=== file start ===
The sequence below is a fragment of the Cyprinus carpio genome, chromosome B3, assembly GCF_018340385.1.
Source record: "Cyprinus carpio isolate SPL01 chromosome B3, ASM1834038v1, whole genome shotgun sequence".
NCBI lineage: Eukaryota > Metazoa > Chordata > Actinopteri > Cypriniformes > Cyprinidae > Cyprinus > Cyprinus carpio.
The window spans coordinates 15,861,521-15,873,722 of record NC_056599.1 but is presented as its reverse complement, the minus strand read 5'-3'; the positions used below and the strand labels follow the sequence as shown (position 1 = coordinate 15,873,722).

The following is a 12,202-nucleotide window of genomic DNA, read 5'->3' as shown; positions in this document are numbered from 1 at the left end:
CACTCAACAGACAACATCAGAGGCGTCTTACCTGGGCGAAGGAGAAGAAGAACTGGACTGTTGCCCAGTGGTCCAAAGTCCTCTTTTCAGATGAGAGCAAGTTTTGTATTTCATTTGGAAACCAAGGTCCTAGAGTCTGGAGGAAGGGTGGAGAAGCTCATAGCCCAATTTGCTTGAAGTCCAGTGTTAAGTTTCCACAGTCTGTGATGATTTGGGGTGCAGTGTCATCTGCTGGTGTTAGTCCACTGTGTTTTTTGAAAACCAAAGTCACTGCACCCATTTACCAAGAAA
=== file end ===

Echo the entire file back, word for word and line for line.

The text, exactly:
The sequence below is a fragment of the Cyprinus carpio genome, chromosome B3, assembly GCF_018340385.1.
Source record: "Cyprinus carpio isolate SPL01 chromosome B3, ASM1834038v1, whole genome shotgun sequence".
NCBI lineage: Eukaryota > Metazoa > Chordata > Actinopteri > Cypriniformes > Cyprinidae > Cyprinus > Cyprinus carpio.
The window spans coordinates 15,861,521-15,873,722 of record NC_056599.1 but is presented as its reverse complement, the minus strand read 5'-3'; the positions used below and the strand labels follow the sequence as shown (position 1 = coordinate 15,873,722).

The following is a 12,202-nucleotide window of genomic DNA, read 5'->3' as shown; positions in this document are numbered from 1 at the left end:
CACTCAACAGACAACATCAGAGGCGTCTTACCTGGGCGAAGGAGAAGAAGAACTGGACTGTTGCCCAGTGGTCCAAAGTCCTCTTTTCAGATGAGAGCAAGTTTTGTATTTCATTTGGAAACCAAGGTCCTAGAGTCTGGAGGAAGGGTGGAGAAGCTCATAGCCCAATTTGCTTGAAGTCCAGTGTTAAGTTTCCACAGTCTGTGATGATTTGGGGTGCAGTGTCATCTGCTGGTGTTAGTCCACTGTGTTTTTTGAAAACCAAAGTCACTGCACCCATTTACCAAGAAA